The precision of next-generation sequencing techniques improves chances of pregnancy
Scientific research carried out by Instituto Bernabeu looked into the chances of a successful pregnancy using implanted embryos with chromosome mosaicism. It is a controversial issue because these embryos have a chromosomal abnormality in some cells and, until recently, these abnormalities were not detected. Thanks to current high-precision next-generation sequencing or NGS techniques and array-CGH during pre-implantation diagnosis for detecting aneuploidies, chromosomal abnormalities can be detected with precision in chromosome segments as well as in complete chromosomes.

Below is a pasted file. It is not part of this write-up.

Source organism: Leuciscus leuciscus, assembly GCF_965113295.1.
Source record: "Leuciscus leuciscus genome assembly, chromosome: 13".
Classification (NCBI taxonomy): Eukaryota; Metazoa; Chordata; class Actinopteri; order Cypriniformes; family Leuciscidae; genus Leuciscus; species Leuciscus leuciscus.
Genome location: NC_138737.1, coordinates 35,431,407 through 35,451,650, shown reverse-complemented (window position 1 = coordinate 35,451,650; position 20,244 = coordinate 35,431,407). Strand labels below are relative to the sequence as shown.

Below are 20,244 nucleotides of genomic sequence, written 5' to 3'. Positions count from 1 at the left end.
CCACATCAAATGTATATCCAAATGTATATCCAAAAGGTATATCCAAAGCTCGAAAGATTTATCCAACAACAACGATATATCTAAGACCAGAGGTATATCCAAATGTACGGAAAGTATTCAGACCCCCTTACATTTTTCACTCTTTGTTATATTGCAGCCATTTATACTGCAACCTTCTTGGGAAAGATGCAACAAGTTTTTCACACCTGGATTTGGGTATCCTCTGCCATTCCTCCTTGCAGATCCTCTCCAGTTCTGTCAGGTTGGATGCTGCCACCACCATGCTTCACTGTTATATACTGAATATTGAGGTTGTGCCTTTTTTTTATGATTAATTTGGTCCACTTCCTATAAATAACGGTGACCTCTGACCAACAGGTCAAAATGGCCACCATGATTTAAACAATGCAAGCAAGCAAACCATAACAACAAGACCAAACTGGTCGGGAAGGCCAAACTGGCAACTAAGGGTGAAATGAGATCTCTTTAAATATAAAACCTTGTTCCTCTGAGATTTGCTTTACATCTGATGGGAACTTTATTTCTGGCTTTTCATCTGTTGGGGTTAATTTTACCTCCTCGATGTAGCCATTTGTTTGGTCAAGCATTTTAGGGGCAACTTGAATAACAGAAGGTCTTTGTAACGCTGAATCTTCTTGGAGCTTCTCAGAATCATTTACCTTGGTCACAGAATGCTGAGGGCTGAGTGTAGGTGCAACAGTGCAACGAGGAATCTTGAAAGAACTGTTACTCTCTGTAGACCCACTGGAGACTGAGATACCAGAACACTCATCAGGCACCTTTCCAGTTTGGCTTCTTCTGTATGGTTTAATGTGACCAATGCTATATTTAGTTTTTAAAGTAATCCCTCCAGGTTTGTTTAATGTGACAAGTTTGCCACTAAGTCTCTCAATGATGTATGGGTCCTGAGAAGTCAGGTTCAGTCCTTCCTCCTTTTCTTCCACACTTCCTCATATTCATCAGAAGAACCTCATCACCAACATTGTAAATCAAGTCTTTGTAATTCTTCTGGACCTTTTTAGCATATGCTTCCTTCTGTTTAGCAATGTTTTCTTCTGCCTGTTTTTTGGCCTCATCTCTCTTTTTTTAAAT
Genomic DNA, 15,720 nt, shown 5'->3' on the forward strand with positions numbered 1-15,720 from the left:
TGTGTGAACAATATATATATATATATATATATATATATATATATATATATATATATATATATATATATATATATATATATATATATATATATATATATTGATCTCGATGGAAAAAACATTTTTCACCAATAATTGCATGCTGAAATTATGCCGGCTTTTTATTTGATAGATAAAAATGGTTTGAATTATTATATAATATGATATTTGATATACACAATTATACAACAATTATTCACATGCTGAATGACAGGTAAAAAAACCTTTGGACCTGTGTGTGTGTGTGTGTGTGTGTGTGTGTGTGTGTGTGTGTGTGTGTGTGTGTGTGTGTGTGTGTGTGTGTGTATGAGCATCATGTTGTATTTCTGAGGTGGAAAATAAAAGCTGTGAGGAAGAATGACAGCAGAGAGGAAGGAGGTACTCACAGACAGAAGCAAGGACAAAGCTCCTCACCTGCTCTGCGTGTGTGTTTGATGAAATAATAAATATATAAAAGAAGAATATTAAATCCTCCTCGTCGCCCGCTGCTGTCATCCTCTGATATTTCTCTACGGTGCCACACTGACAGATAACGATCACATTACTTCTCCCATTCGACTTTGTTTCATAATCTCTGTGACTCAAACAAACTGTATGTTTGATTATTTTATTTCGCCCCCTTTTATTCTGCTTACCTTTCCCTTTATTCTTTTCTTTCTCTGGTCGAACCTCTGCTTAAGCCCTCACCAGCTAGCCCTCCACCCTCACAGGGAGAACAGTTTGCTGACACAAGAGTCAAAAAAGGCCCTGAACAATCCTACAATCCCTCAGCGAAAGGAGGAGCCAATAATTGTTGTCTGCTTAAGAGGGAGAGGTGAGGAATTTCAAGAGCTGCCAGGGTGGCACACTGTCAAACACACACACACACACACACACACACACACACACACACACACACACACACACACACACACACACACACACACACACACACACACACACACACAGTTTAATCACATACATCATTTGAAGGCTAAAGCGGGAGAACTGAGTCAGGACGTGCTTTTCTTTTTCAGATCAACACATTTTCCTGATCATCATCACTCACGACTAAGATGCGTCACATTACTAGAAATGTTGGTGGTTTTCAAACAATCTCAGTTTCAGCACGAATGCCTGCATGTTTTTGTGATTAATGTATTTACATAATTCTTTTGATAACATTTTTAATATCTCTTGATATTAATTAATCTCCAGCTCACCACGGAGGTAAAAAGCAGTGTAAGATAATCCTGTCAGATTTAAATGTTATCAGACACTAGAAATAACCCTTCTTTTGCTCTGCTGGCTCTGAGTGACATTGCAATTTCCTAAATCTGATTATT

The viability of these embryos opens up a window of hope for couples who have trouble conceiving and whose embryos have a slight abnormality. The research work has been selected as an oral communication by the scientific committee of the Spanish Fertility Society (SEF) congress. The study was led by biologist Ruth Morales. Amongst its conclusions, the research highlights that embryos with segmental chromosomal abnormalities in a percentage of the cells that are analysed can be transferred. It also points out, meanwhile, that transfer of chromosomally normal embryos is always preferable.
Los embriones portadores de mosaicismo segmentario tienen una tasa de embarazo similar a los embriones euploides. Morales Sabater, R.; Lledó Bosch, B.; Ortiz Salcedo, JA.; Rodríguez-Arnedo, A.; Ll. Aparicio Aparicio, J.; Bernabeu Pérez, R. Oral presentation.